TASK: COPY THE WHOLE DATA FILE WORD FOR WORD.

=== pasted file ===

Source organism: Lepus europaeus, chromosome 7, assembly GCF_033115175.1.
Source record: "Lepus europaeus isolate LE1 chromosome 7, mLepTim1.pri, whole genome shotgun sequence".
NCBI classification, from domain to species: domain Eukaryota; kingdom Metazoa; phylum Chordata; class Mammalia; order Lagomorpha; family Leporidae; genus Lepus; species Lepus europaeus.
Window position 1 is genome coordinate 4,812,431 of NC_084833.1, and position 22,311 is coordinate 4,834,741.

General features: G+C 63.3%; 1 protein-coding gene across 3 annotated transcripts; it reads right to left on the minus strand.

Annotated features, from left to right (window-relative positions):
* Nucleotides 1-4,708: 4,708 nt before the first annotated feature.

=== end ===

Source organism: Lepus europaeus, chromosome 7, assembly GCF_033115175.1.
Source record: "Lepus europaeus isolate LE1 chromosome 7, mLepTim1.pri, whole genome shotgun sequence".
NCBI classification, from domain to species: domain Eukaryota; kingdom Metazoa; phylum Chordata; class Mammalia; order Lagomorpha; family Leporidae; genus Lepus; species Lepus europaeus.
Window position 1 is genome coordinate 4,812,431 of NC_084833.1, and position 22,311 is coordinate 4,834,741.

General features: G+C 63.3%; 1 protein-coding gene across 3 annotated transcripts; it reads right to left on the minus strand.

Annotated features, from left to right (window-relative positions):
* Nucleotides 1-4,708: 4,708 nt before the first annotated feature.